Civil unrest in the US began on May 26 this year, after an African-American George Floyd was killed when a police officer knelt on his neck, choking him. The Black Lives Matter movement kicked up in the US. The protests picked up pace in the coming months with deaths of other African-Americans like Rayshard Brooks, Daniel Purdue in the coming months and, most recently, on October 26, Walter Wallace was shot by a police officer in Philadelphia.
However, few of the protests turned into riots with shooting and looting. Sales of firearms in the meantime, have gone up. According to data reported by Small Arms Analytics and Forecasting, Americans have purchased a record of 16.7 million firearms from January through September in 2020.
According to Jurgen Brauer, chief economist of Small Arms Analytics and Forecasting, the total exceeds the previous annual high set in 2016—the year of the last presidential election—when 16.6 million guns were sold. There seems to be some correlation between the civil unrest and buying of the arms. As per a New York Times report, several Americans, especially women, trace their purchases of firearms to the time the anti-racial protests began.
In recent years, there has also been a fear that politicians will pass stricter gun controls. In a poll conducted by the New York Times and CBS, 52 per cent respondents seemed to think that stricter gun laws will lead to the federal government taking away the firearms they legally own.
The FBI, in 2020, processed more background checks for gun purchases in the first nine months of 2020 than any previous full year. As per the FBI, the spread of the virus seems to have motivated more people to purchase firearms. States with the largest jumps in gun buying include New Jersey and Michigan.
Facebook CEO Mark Zuckerberg, on October 29, indicated that the US may be headed toward civil unrest as votes are being tallied. “I'm worried that with our nation so divided and election results potentially taking days or weeks to be finalised there is a risk of civil unrest," said Zuckerberg, who was grilled by the Senate over the spread of misinformation and alleged suppression of conservative views.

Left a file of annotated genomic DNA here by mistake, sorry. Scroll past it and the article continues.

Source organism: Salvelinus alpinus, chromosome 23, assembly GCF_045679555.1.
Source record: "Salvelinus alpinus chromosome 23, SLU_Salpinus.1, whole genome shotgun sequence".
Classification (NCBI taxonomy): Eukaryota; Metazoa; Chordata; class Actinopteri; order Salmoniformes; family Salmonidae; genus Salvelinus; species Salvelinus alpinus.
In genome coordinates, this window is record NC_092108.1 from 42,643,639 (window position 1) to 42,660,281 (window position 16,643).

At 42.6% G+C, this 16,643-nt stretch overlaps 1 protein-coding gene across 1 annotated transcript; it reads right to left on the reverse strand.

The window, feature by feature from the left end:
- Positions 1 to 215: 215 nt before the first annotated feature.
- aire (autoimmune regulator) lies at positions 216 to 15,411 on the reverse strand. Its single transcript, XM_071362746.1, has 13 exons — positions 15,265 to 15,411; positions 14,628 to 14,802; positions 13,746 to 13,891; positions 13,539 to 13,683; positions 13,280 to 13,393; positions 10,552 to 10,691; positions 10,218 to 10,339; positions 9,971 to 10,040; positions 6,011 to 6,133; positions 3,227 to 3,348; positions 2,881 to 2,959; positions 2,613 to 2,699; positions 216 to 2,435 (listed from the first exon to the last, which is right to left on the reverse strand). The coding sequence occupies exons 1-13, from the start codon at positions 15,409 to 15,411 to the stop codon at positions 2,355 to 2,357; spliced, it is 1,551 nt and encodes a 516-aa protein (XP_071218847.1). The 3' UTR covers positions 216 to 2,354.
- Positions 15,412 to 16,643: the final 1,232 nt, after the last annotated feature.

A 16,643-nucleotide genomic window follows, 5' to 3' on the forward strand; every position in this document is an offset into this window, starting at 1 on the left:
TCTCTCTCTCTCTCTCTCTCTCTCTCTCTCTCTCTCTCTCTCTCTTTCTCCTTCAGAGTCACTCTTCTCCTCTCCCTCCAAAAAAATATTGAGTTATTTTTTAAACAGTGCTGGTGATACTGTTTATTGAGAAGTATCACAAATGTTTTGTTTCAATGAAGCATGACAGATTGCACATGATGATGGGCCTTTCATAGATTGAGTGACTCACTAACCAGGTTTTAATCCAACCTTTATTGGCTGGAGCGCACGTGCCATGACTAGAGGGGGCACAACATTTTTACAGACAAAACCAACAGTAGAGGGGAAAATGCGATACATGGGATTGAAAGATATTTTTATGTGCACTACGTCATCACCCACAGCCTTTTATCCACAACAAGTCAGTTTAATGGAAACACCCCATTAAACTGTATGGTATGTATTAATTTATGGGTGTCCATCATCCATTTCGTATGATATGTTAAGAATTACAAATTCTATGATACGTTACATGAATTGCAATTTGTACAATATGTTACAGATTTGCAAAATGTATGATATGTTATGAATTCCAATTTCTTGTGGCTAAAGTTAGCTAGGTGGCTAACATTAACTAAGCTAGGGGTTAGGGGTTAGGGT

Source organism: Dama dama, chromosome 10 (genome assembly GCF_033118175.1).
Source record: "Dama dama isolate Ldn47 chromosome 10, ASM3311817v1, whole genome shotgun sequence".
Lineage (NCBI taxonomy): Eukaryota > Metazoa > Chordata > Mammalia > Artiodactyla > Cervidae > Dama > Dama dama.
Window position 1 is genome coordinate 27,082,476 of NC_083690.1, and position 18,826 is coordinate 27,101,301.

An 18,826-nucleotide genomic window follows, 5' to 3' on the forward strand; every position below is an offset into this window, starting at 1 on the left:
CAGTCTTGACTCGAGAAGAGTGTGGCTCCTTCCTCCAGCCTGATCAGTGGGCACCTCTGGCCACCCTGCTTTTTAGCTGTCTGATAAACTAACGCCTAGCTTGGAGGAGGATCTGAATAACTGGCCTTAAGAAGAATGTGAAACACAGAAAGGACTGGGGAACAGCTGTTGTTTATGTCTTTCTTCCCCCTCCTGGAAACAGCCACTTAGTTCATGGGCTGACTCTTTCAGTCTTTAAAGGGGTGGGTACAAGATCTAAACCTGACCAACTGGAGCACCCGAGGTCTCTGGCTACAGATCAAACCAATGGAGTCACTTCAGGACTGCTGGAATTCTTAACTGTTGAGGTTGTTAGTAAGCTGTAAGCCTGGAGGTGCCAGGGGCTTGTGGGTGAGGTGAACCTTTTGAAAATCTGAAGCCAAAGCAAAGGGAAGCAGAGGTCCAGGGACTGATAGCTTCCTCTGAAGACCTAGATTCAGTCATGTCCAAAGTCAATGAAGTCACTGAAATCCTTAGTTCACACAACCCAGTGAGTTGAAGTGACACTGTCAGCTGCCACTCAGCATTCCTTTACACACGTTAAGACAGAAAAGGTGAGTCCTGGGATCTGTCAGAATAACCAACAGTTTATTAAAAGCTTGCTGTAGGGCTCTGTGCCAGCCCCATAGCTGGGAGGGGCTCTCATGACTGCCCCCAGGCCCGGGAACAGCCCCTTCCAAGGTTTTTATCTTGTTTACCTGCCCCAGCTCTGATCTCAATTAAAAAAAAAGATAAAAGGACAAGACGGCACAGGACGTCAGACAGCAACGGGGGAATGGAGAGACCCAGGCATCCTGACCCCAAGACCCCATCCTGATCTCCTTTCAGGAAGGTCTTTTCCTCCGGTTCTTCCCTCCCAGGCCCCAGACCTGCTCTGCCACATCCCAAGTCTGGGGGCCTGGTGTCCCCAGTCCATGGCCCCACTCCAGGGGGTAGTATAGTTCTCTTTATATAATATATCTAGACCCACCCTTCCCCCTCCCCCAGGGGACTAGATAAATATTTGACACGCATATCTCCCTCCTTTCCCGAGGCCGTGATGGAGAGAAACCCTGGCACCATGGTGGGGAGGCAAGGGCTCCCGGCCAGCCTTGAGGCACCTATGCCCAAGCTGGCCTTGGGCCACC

Facebook has tightened its rules on political advertising ahead of the 2020 election. Ad publishers, however, can get the ads loaded before a deadline and disseminate them later. In the Facebook paid posts library—a list viewable by the public—for President Donald Trump's campaign, what appeared to be a victory ad is already visible. A screenshot of the ad was tweeted senior media advisor for Democratic presidential contender Joe Biden, Megan Clasen. Several such ads are said to be present on Facebook.
So, could civil unrest be in the offing in the US and is the sudden increase in buying of firearms therefore justified? “The year 2020 has been just one long advertisement for why someone may want to have a firearm to defend themselves,” said Douglas Jefferson, the vice president for the National African American Gun Association told the New York Times.
Shop owners are said to have been selling guns to African-Americans and women—several of them first-time owners. According to a survey conducted by the National Shooting Sports Foundation (NSSF) in August, five million Americans had opted to become first-time gun owners in the first seven months of 2020. Both liberals and conservatives seem to be jostling for ammunition so that they are ready to brace for whatever comes next.
While Democratic presidential candidate Joe Biden has described gun violence as a ‘public health epidemic’ in the US, since 2016, President Donald Trump has worked to loosen gun controls and reversed a regulation implemented during Obama's tenure, which restricted the sale of firearms to people deemed mentally unable to manage their affairs by the Social Security Administration.
Civil unrest or not, polarised political views and police handling of African-Americans in detention seem to have given rise to insecurity among US citizens and while the elections may contribute to the tension, one cannot say for sure that scuffles won’t break out as votes are being tallied.